It’s that time of year again!
St. Patrick’s Day always brings out the “St. Patrick was a Pagan Killer” memes. I’m sure you’ve heard the story: St. Patrick sparked a “mass conversion” in Ireland, killing all the Pagans if they didn’t convert, then forcing all the Pagans in Europe to become Christians, later sparking the Inquisition, starting CENTURIES of oppression against Pagans, and they were driven underground for a long long long time.
It’s not accurate. And that is a serious problem.
The Church has done a lot of nasty things over the years. I’m not defending it. Exploring its crimes would take another whole blog post, particularly exploring the Church’s role in colonialism, LGBTQ oppression across the globe, the Magdalene laundries, and more. Those are actual things we can prove the Church has done to people across the world. We should be angry about these things.
But many Neo-Pagans believe in a myth of a forced system of conversion across Europe–a myth that has consistently been debunked, yet consistently resurfaces this time of year.
Jason Pitzl wrote an excellent article dispelling the myths, which saves me the time of detailing it all. In short, Christianity was already a force in Ireland long before St. Patrick arrived. Neither St. Patrick or early Irish Christianity were a violent force on Paganism. St. Patrick did not spark a “mass conversion.” He was not responsible for the reduction of Paganism in Europe.
For the most part, Christianity grew slowly across Europe and was composed of the old Pagan rites with new names attached. Norman invasions and codification by the Church in later centuries further removed Pagan practices: a good 1,500 years of gradual change–not a mass, sudden “convert or die” effort. If violent, forced conversions of Pagans did take place in Europe, they were tragic exceptions.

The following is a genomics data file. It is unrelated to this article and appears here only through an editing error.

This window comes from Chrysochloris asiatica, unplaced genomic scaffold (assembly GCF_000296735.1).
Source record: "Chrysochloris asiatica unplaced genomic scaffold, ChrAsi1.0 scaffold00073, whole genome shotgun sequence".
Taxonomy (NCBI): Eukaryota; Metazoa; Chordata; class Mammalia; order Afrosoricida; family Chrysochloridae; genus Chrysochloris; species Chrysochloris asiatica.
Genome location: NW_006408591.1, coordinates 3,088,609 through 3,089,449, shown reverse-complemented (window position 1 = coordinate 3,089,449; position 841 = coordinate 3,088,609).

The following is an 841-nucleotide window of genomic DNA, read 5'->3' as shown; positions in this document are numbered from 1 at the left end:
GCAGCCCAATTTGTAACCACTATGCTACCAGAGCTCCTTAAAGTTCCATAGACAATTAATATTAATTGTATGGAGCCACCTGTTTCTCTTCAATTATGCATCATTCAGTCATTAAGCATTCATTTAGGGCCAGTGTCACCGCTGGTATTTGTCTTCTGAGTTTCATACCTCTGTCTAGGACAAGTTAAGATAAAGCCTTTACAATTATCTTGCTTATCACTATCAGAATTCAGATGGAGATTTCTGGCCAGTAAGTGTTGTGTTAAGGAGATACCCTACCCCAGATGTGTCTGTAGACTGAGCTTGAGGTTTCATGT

Personally, I don’t believe that the snake was originally meant to represent Irish Paganism. Ireland hasn’t had snakes since the last Ice Age. To me, it sounds more like Irish humor: “What was St. Patrick known for? For driving out the snakes!” perhaps a way of saying, “Who knows what he was known for?”
The moral of the story: There was no Pagan genocide in Europe.
The St. Patrick-Pagan-Killer-Myth often goes hand-in-hand with the Burning Times myth.
The “Burning Times” weren’t an attack on the Paganism we now know, either. Accusations of Witchcraft were less about old Gods and Pagan faith and more about fear of foreigners, mental illness, or disease. In many cases, it was outright anti-Semitism as many of the people burned as Witches were Jewish. Jewish Europeans, not Pagans, experienced the convert-or-die choice. Many did not even have that.It was a horrible time. It shouldn’t have happened. It should never happen again.
But it was not a Pagan genocide, either.
St. Patrick’s Day also brings up the White Slavery Myth.
Another dangerous myth that surfaces this time of year is that of the “Irish Slavery in the USA” myth: that Irish were enslaved alongside African people, and that in some cases they received worse treatment.
Again, another myth.
The Irish were not enslaved in the United States. Indentured servitude, which brought many Irish to the Americas, was a crappy system, but still a voluntary and a temporary one. Irish Americans experienced discrimination, but were always seen as full persons in the eyes of the law. Enslavement of Africans was neither by choice, nor was it temporary, and African persons were not seen as fully human within the laws of the land. A very, very important distinction.
The myth of white slavery is a particularly dangerous one, long a tool of white supremacy groups looking to discredit social justice movements.
Why does it matter?
Yesterday, 49 people died at the hands of a white supremacist who believed in a white genocide myth, and who decided to kill these people because he believed in that myth. These myths are growing faster and becoming more dangerous and deadly.
Pagans have asked me, “What does Christian persecution of Pagans have to do with the New Zealand shooting?” A lot, actually because they come from a similar source. A myth is dangerous when it points a finger, abdicates responsibility, creates a false narrative, a fake victimhood. It leaves room for someone to feel they should retaliate. The mythical rhetoric of “This is our ancestral legacy and it was taken away by THAT GROUP and must be reclaimed at all costs” is all too similar to the rhetoric that the shooter in New Zealand spouted as he live-streamed the murders. He too believed in a mythical genocide (“a white genocide”).
Ask the questions. Do the research. Read what the scholars have to say before the meme is shared.
Addressing this work begins at home. Remember that the NZ shooter referenced Valhalla. This hits very close to our modern Pagan home.